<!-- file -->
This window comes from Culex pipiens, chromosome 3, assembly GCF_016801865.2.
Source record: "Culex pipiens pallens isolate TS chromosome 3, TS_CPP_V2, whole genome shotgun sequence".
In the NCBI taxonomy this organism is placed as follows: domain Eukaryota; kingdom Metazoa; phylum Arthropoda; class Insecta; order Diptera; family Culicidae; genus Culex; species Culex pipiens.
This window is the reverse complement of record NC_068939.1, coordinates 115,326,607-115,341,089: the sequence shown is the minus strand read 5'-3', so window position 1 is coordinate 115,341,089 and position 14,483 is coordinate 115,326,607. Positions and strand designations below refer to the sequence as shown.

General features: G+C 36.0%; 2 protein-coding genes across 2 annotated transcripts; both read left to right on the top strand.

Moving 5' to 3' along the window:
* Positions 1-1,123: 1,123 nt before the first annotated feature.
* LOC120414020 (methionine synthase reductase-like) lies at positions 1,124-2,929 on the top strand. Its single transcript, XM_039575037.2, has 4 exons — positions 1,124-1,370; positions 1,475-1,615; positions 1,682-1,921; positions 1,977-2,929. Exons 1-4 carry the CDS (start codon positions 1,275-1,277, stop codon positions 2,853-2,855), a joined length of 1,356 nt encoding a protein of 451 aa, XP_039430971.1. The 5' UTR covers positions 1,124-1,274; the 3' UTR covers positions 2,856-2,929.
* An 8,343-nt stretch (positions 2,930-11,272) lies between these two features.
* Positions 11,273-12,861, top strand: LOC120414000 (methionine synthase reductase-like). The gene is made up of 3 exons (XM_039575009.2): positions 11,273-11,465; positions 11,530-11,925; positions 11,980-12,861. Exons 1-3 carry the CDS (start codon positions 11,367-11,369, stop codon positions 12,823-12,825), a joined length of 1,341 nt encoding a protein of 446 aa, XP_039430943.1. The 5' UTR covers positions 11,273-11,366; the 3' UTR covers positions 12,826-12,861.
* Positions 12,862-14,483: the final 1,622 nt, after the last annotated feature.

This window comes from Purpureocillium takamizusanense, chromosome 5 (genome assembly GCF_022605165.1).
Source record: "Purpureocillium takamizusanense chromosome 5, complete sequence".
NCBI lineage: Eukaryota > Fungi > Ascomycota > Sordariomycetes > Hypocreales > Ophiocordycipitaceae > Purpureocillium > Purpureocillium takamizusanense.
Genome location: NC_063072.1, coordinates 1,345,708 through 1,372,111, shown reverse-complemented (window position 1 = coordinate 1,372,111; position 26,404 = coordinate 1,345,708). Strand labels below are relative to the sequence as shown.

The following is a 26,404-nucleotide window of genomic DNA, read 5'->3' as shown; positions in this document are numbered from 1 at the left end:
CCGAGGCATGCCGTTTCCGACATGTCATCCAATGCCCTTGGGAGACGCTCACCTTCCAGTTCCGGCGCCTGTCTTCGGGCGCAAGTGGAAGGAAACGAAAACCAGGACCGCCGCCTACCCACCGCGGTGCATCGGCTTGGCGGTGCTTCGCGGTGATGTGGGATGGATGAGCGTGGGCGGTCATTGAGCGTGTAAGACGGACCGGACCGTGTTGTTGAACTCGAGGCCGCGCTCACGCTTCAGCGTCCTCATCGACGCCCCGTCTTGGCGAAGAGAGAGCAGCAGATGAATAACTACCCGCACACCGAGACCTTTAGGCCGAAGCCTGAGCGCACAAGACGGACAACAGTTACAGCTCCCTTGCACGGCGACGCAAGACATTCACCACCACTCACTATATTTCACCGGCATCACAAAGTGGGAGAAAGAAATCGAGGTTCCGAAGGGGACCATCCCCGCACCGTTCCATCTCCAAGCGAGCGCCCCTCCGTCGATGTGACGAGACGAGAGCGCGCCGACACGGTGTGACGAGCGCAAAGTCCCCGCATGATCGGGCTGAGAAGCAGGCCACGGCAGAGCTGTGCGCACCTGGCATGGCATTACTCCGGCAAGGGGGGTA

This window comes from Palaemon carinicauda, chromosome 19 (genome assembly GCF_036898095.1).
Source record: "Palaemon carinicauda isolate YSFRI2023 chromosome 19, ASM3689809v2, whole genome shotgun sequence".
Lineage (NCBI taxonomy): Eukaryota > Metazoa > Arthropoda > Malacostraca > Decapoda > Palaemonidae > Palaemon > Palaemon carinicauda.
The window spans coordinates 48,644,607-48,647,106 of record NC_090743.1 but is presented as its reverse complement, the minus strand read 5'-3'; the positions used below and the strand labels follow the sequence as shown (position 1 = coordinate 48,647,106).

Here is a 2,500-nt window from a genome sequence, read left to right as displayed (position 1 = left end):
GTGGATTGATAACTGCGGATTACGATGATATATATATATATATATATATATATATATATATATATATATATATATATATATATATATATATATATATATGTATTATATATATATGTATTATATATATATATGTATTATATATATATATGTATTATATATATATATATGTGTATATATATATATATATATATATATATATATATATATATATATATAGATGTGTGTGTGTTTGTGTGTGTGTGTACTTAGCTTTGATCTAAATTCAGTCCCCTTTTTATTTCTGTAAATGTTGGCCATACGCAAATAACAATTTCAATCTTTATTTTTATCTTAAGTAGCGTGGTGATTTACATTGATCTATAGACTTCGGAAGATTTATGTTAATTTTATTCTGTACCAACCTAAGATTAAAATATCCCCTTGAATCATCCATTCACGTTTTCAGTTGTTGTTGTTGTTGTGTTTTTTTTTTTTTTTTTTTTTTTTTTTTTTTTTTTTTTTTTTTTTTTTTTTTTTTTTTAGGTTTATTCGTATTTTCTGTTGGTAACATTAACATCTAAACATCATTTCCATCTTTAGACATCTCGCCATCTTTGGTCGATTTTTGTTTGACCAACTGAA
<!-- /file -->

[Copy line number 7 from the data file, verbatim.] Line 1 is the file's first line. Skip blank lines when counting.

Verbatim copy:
* Positions 1-1,123: 1,123 nt before the first annotated feature.